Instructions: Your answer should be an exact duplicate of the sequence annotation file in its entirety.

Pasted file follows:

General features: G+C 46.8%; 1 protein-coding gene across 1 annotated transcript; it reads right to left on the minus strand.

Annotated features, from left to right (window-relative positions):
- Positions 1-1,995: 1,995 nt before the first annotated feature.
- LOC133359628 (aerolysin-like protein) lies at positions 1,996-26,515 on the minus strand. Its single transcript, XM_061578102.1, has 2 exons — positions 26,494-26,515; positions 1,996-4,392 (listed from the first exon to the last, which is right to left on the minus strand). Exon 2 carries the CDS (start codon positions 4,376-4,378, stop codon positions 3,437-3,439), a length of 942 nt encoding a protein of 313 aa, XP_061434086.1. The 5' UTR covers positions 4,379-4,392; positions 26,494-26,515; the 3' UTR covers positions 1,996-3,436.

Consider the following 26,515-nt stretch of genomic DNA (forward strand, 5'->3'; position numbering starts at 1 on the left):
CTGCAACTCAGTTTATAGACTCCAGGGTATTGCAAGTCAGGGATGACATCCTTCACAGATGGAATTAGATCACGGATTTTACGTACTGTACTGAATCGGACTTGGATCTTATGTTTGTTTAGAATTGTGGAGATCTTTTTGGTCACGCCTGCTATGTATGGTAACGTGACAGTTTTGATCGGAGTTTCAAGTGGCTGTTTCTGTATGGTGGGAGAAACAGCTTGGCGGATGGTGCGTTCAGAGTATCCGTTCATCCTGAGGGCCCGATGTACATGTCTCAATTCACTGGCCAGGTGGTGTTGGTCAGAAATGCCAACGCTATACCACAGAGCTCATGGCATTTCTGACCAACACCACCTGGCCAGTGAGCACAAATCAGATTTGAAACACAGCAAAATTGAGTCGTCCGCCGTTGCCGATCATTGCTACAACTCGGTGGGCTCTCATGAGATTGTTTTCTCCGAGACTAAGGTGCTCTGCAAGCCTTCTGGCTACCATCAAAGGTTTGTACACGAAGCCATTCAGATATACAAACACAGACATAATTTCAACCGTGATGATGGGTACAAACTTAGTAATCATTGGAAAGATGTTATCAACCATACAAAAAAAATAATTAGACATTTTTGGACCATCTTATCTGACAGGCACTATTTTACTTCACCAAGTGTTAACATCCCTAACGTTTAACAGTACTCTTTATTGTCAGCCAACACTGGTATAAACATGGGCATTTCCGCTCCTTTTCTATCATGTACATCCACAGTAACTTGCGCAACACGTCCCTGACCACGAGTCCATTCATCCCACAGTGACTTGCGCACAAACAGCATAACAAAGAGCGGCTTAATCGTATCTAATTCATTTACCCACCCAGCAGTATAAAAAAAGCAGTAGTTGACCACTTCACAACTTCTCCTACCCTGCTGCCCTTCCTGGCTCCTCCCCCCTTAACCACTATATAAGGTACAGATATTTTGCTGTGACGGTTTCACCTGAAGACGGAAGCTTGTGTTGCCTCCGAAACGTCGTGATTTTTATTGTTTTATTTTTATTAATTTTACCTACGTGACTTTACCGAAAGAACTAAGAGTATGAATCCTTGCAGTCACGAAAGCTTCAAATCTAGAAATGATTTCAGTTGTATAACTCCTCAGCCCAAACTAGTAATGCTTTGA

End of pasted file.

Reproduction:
General features: G+C 46.8%; 1 protein-coding gene across 1 annotated transcript; it reads right to left on the minus strand.

Annotated features, from left to right (window-relative positions):
- Positions 1-1,995: 1,995 nt before the first annotated feature.
- LOC133359628 (aerolysin-like protein) lies at positions 1,996-26,515 on the minus strand. Its single transcript, XM_061578102.1, has 2 exons — positions 26,494-26,515; positions 1,996-4,392 (listed from the first exon to the last, which is right to left on the minus strand). Exon 2 carries the CDS (start codon positions 4,376-4,378, stop codon positions 3,437-3,439), a length of 942 nt encoding a protein of 313 aa, XP_061434086.1. The 5' UTR covers positions 4,379-4,392; positions 26,494-26,515; the 3' UTR covers positions 1,996-3,436.

Consider the following 26,515-nt stretch of genomic DNA (forward strand, 5'->3'; position numbering starts at 1 on the left):
CTGCAACTCAGTTTATAGACTCCAGGGTATTGCAAGTCAGGGATGACATCCTTCACAGATGGAATTAGATCACGGATTTTACGTACTGTACTGAATCGGACTTGGATCTTATGTTTGTTTAGAATTGTGGAGATCTTTTTGGTCACGCCTGCTATGTATGGTAACGTGACAGTTTTGATCGGAGTTTCAAGTGGCTGTTTCTGTATGGTGGGAGAAACAGCTTGGCGGATGGTGCGTTCAGAGTATCCGTTCATCCTGAGGGCCCGATGTACATGTCTCAATTCACTGGCCAGGTGGTGTTGGTCAGAAATGCCAACGCTATACCACAGAGCTCATGGCATTTCTGACCAACACCACCTGGCCAGTGAGCACAAATCAGATTTGAAACACAGCAAAATTGAGTCGTCCGCCGTTGCCGATCATTGCTACAACTCGGTGGGCTCTCATGAGATTGTTTTCTCCGAGACTAAGGTGCTCTGCAAGCCTTCTGGCTACCATCAAAGGTTTGTACACGAAGCCATTCAGATATACAAACACAGACATAATTTCAACCGTGATGATGGGTACAAACTTAGTAATCATTGGAAAGATGTTATCAACCATACAAAAAAAATAATTAGACATTTTTGGACCATCTTATCTGACAGGCACTATTTTACTTCACCAAGTGTTAACATCCCTAACGTTTAACAGTACTCTTTATTGTCAGCCAACACTGGTATAAACATGGGCATTTCCGCTCCTTTTCTATCATGTACATCCACAGTAACTTGCGCAACACGTCCCTGACCACGAGTCCATTCATCCCACAGTGACTTGCGCACAAACAGCATAACAAAGAGCGGCTTAATCGTATCTAATTCATTTACCCACCCAGCAGTATAAAAAAAGCAGTAGTTGACCACTTCACAACTTCTCCTACCCTGCTGCCCTTCCTGGCTCCTCCCCCCTTAACCACTATATAAGGTACAGATATTTTGCTGTGACGGTTTCACCTGAAGACGGAAGCTTGTGTTGCCTCCGAAACGTCGTGATTTTTATTGTTTTATTTTTATTAATTTTACCTACGTGACTTTACCGAAAGAACTAAGAGTATGAATCCTTGCAGTCACGAAAGCTTCAAATCTAGAAATGATTTCAGTTGTATAACTCCTCAGCCCAAACTAGTAATGCTTTGA